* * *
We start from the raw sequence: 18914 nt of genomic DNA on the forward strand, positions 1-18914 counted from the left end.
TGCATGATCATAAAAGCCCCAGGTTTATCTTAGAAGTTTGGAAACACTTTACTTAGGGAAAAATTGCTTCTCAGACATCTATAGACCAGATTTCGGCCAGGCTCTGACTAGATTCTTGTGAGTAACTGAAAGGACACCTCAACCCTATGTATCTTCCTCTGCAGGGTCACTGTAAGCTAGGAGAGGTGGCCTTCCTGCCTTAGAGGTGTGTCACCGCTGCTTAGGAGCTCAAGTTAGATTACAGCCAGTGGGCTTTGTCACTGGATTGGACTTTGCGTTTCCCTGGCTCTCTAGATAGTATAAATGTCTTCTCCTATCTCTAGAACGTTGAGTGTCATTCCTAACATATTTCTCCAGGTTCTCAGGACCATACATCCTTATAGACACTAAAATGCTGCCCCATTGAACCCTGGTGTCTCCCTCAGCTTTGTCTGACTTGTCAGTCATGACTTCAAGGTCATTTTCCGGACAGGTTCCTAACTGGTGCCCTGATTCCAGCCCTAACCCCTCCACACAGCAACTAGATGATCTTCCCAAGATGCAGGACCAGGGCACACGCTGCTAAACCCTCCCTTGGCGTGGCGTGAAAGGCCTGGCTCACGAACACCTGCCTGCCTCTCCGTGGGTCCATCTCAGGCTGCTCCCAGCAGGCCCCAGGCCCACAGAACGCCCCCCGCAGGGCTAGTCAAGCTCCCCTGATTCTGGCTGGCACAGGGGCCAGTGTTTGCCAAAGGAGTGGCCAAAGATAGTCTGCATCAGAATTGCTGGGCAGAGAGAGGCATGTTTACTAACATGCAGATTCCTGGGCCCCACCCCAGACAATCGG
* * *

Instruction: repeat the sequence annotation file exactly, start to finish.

We start from the raw sequence: 18914 nt of genomic DNA on the forward strand, positions 1-18914 counted from the left end.
TGCATGATCATAAAAGCCCCAGGTTTATCTTAGAAGTTTGGAAACACTTTACTTAGGGAAAAATTGCTTCTCAGACATCTATAGACCAGATTTCGGCCAGGCTCTGACTAGATTCTTGTGAGTAACTGAAAGGACACCTCAACCCTATGTATCTTCCTCTGCAGGGTCACTGTAAGCTAGGAGAGGTGGCCTTCCTGCCTTAGAGGTGTGTCACCGCTGCTTAGGAGCTCAAGTTAGATTACAGCCAGTGGGCTTTGTCACTGGATTGGACTTTGCGTTTCCCTGGCTCTCTAGATAGTATAAATGTCTTCTCCTATCTCTAGAACGTTGAGTGTCATTCCTAACATATTTCTCCAGGTTCTCAGGACCATACATCCTTATAGACACTAAAATGCTGCCCCATTGAACCCTGGTGTCTCCCTCAGCTTTGTCTGACTTGTCAGTCATGACTTCAAGGTCATTTTCCGGACAGGTTCCTAACTGGTGCCCTGATTCCAGCCCTAACCCCTCCACACAGCAACTAGATGATCTTCCCAAGATGCAGGACCAGGGCACACGCTGCTAAACCCTCCCTTGGCGTGGCGTGAAAGGCCTGGCTCACGAACACCTGCCTGCCTCTCCGTGGGTCCATCTCAGGCTGCTCCCAGCAGGCCCCAGGCCCACAGAACGCCCCCCGCAGGGCTAGTCAAGCTCCCCTGATTCTGGCTGGCACAGGGGCCAGTGTTTGCCAAAGGAGTGGCCAAAGATAGTCTGCATCAGAATTGCTGGGCAGAGAGAGGCATGTTTACTAACATGCAGATTCCTGGGCCCCACCCCAGACAATCGG